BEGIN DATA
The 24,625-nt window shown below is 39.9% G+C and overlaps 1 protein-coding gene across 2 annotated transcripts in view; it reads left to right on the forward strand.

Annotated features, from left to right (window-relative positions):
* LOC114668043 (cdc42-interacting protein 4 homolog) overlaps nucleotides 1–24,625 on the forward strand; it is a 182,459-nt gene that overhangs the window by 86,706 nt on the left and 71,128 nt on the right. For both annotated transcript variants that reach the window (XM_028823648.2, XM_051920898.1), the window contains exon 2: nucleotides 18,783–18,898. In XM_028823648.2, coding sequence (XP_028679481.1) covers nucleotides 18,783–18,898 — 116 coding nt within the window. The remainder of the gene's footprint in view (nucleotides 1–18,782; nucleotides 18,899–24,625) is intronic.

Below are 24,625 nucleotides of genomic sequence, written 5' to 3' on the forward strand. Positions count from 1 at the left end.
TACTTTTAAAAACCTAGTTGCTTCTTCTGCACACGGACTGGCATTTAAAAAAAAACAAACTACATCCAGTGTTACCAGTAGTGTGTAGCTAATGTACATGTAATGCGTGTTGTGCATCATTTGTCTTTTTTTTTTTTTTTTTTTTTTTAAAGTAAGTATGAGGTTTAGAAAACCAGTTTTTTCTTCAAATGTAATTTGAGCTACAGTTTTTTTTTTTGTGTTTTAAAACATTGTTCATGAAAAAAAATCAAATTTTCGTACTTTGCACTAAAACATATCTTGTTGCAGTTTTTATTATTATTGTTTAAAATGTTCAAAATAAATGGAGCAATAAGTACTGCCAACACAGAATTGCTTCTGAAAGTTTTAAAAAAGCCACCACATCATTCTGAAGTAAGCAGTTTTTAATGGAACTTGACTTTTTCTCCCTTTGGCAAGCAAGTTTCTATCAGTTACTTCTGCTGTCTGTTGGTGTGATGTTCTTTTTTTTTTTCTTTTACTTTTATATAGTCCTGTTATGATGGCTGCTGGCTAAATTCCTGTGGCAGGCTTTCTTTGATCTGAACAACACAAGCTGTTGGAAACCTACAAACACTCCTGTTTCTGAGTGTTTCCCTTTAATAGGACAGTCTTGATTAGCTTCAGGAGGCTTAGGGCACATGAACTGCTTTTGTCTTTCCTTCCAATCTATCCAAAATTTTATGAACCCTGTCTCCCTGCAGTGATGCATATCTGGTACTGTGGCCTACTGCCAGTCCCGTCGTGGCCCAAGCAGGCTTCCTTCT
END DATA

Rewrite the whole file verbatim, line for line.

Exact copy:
The 24,625-nt window shown below is 39.9% G+C and overlaps 1 protein-coding gene across 2 annotated transcripts in view; it reads left to right on the forward strand.

Annotated features, from left to right (window-relative positions):
* LOC114668043 (cdc42-interacting protein 4 homolog) overlaps nucleotides 1–24,625 on the forward strand; it is a 182,459-nt gene that overhangs the window by 86,706 nt on the left and 71,128 nt on the right. For both annotated transcript variants that reach the window (XM_028823648.2, XM_051920898.1), the window contains exon 2: nucleotides 18,783–18,898. In XM_028823648.2, coding sequence (XP_028679481.1) covers nucleotides 18,783–18,898 — 116 coding nt within the window. The remainder of the gene's footprint in view (nucleotides 1–18,782; nucleotides 18,899–24,625) is intronic.

Below are 24,625 nucleotides of genomic sequence, written 5' to 3' on the forward strand. Positions count from 1 at the left end.
TACTTTTAAAAACCTAGTTGCTTCTTCTGCACACGGACTGGCATTTAAAAAAAAACAAACTACATCCAGTGTTACCAGTAGTGTGTAGCTAATGTACATGTAATGCGTGTTGTGCATCATTTGTCTTTTTTTTTTTTTTTTTTTTTTTAAAGTAAGTATGAGGTTTAGAAAACCAGTTTTTTCTTCAAATGTAATTTGAGCTACAGTTTTTTTTTTTGTGTTTTAAAACATTGTTCATGAAAAAAAATCAAATTTTCGTACTTTGCACTAAAACATATCTTGTTGCAGTTTTTATTATTATTGTTTAAAATGTTCAAAATAAATGGAGCAATAAGTACTGCCAACACAGAATTGCTTCTGAAAGTTTTAAAAAAGCCACCACATCATTCTGAAGTAAGCAGTTTTTAATGGAACTTGACTTTTTCTCCCTTTGGCAAGCAAGTTTCTATCAGTTACTTCTGCTGTCTGTTGGTGTGATGTTCTTTTTTTTTTTCTTTTACTTTTATATAGTCCTGTTATGATGGCTGCTGGCTAAATTCCTGTGGCAGGCTTTCTTTGATCTGAACAACACAAGCTGTTGGAAACCTACAAACACTCCTGTTTCTGAGTGTTTCCCTTTAATAGGACAGTCTTGATTAGCTTCAGGAGGCTTAGGGCACATGAACTGCTTTTGTCTTTCCTTCCAATCTATCCAAAATTTTATGAACCCTGTCTCCCTGCAGTGATGCATATCTGGTACTGTGGCCTACTGCCAGTCCCGTCGTGGCCCAAGCAGGCTTCCTTCT